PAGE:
California Students Join Small Circle of Revolutionary Fuel-Cell Fliers
A fuel cell-powered remotely piloted aircraft buzzed quietly into the morning sky in a park near Van Nuys, Calif., August 25. The unorthodox flight was a triumph of collegiate innovation made possible by a nurturing program at California State University Los Angeles and a boost from NASA's Academic Investments Office and the Air Force Office of Scientific Research.
The college figures this is only the fourth public flight of a fuel cell-powered aircraft anywhere, and the first to use an improved type of fuel cell that greatly increases the power-to-weight ratio available for the aircraft. Fuel cells produce electrical energy in a conversion process that uses hydrogen and yields only water as a byproduct.
Image left: Led by Christopher Herwerth at the nose of the aircraft, students from California State University Los Angeles designed and built this fuel cell-powered, remotely piloted airplane which flew successfully Aug. 25, 2006. (Photo by Frederick A. Johnsen)
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Dr. Miriam Rodon-Naveira, chief of the Office of Academic Investments at NASA's Dryden Flight Research Center, worked with California State University Los Angeles to provide NASA educational funds to assist the project. NASA Dryden is on Edwards Air Force Base in California's Mojave Desert, home to much of America's flight research and testing activity.
Low ground fog had just cleared the area as retirees who brought their more traditional radio-controlled aircraft paused to watch the earnest college students assembling their project plane, with its 18-foot wingspan. Using what is familiar to them, the students placed a pressure tank usually used to propel paintballs in mock combat games in the nose of their aircraft to serve as the hydrogen reservoir.
Curved sheets of honeycomb Kevlar, covered with composite materials, enclosed the hydrogen tank and the critical fuel cell in a simple pod that culminated in a plastic propeller at one end with a skinny tube extending from the other end to support a traditional aircraft tail assembly.
Like their counterparts in the aeronautical industry, the students tested their electric airplane earlier on battery power before attempting the fuel cell flight. From the early hops, they learned how their home-grown design would perform. Student team leader Christopher Herwerth expressed some concerns over the amount of wing flexing he saw on earlier flights, and wondered whether he should have designed it beefier. Herwerth faced the aeronautical engineer's timeless battle between strength and weight as his team created the aircraft.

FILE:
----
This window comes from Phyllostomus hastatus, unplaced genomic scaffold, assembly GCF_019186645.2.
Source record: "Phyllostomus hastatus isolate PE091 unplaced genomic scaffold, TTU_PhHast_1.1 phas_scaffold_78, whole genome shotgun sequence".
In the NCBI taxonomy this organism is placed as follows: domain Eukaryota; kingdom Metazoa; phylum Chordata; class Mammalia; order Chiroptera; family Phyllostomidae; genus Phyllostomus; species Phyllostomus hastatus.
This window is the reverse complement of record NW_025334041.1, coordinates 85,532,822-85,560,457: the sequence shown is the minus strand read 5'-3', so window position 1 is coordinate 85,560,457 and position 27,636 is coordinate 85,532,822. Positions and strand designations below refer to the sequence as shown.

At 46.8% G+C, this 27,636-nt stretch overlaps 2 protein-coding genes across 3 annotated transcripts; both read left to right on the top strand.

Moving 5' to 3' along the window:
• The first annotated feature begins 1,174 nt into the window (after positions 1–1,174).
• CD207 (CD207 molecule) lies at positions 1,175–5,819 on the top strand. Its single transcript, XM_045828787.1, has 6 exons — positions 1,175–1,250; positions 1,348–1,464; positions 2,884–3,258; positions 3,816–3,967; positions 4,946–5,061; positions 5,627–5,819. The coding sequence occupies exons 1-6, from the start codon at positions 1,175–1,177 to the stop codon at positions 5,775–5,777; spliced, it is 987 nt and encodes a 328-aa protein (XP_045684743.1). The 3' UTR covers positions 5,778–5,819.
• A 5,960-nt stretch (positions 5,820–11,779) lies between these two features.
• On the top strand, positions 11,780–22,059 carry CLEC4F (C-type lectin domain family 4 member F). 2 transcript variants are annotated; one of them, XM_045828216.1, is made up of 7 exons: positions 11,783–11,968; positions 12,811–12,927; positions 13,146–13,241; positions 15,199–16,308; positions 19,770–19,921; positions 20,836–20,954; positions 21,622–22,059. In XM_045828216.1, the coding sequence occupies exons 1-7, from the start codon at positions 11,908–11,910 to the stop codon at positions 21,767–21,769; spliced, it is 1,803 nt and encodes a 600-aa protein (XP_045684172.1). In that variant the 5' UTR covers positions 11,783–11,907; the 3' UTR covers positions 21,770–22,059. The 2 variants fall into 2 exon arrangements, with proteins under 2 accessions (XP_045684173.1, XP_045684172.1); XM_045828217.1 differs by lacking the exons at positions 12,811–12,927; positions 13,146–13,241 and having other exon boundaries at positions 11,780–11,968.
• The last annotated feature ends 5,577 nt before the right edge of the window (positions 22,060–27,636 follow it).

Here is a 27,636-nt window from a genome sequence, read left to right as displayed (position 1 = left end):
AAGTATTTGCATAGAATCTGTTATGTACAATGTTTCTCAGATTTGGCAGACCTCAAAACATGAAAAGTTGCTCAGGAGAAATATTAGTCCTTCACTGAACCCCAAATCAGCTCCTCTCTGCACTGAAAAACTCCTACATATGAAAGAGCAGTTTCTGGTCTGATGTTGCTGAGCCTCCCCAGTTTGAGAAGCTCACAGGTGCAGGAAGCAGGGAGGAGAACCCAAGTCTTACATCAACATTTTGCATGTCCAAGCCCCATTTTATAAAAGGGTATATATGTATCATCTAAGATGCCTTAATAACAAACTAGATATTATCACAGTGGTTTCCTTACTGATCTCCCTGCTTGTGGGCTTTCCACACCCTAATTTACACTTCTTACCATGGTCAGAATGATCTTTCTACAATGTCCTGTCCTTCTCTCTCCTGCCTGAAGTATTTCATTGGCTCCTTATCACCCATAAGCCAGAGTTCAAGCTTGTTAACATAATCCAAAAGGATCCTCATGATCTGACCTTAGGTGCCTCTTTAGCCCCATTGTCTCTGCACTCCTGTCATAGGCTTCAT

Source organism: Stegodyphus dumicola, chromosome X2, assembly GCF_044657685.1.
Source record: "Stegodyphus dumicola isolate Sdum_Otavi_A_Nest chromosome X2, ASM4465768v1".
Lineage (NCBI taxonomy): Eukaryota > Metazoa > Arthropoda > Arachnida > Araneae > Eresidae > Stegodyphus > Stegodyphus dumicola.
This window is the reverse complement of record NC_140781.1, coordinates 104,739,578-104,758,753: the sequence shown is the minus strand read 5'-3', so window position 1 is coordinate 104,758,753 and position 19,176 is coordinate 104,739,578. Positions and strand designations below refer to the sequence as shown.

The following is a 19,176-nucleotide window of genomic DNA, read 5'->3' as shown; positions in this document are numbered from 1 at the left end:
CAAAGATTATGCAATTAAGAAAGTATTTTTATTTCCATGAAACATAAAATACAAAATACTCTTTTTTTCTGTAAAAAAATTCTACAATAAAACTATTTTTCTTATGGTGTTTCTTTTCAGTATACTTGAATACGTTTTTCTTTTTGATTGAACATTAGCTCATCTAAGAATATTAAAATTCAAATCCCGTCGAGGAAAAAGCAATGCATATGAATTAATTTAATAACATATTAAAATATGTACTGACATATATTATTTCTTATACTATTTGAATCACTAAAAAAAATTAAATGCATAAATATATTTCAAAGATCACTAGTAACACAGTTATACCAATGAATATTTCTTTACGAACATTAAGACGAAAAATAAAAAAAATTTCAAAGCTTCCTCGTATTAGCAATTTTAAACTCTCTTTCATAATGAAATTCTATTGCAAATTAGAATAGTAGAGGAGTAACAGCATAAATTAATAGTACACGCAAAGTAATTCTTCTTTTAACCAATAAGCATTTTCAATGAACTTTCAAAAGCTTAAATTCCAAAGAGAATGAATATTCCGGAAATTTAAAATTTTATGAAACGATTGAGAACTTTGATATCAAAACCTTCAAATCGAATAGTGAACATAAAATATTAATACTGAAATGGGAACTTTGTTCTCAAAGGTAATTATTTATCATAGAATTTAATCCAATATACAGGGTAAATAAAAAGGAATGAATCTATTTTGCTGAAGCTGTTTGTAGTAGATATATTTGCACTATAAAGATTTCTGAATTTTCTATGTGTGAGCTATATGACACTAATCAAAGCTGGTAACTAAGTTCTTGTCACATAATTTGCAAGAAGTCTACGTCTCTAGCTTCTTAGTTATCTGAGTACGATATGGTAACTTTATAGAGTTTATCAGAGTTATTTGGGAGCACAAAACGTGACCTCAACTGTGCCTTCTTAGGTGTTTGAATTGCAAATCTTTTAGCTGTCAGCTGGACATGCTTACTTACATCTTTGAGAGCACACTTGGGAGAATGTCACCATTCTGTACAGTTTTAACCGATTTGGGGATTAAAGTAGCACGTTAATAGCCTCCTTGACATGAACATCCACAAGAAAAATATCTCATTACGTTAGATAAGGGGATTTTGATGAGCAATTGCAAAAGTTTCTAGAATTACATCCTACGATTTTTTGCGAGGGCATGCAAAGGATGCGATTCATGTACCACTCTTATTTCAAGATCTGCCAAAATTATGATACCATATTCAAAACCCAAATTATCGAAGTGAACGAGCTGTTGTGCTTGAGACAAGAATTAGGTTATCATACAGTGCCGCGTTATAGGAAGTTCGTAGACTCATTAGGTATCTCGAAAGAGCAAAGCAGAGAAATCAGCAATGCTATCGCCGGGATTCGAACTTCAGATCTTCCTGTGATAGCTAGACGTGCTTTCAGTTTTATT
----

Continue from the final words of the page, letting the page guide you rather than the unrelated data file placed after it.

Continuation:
Image right: Climbing under power provided by a lightweight fuel cell, California State University's research vehicle proved the mettle of the students who designed and built it with assistance from NASA Dryden Flight Research Center's education office. (Photo by Frederick A. Johnsen)
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Students flew the machine on its earlier battery sorties as long-time radio-control pilot Jay Replogle watched. Replogle, retired as the owner of a hobby shop, later admitted, "I really wished they would ask me to fly it," while not wanting to butt in on the students. After Replogle chatted with the group's faculty advisor, professor Maj Dean Mirmirani, the professor quickly concluded Jay was the right pilot for the all-crucial fuel cell test flight.
Following ground checks of an improved radio-control system suggested by Replogle, the students gingerly carried their flexing aircraft to the end of the paved runway in an impromptu parade given tempo by the excitement of what they were about to attempt. With the fuel cell primed and activated, the aircraft's electric motor spun the propeller with a soft, reedy twittering as Replogle let it build up flying speed on the runway before conservatively moving the elevators up to coax it into the sky.
Taking the 28-pound weight of the aircraft, the wings flexed upward at their tips, imparting a birdlike grace to the flight as Replogle flew a gentle pattern with an extra 360-degree turn before settling in to land. The point had been made: this student group, using a new kind of cell, had joined the rarefied ranks of successful fuel cell aircraft designers. Professor Mirmirani said this historic aircraft will probably never fly again; it has attained its test goal. "I'd hate to crash this airplane," he said, adding that it will probably be placed on display in the area.
"I cannot thank enough NASA and the Dryden Flight Research Center," Mirmirani said after the successful fuel cell flight.
This project explored the world of fuel cell flight and gave a group of students fantastic hands-on experience with the creation of a test aircraft and a program intended to meet a specific goal.
By Frederick A. Johnsen
NASA Public Affairs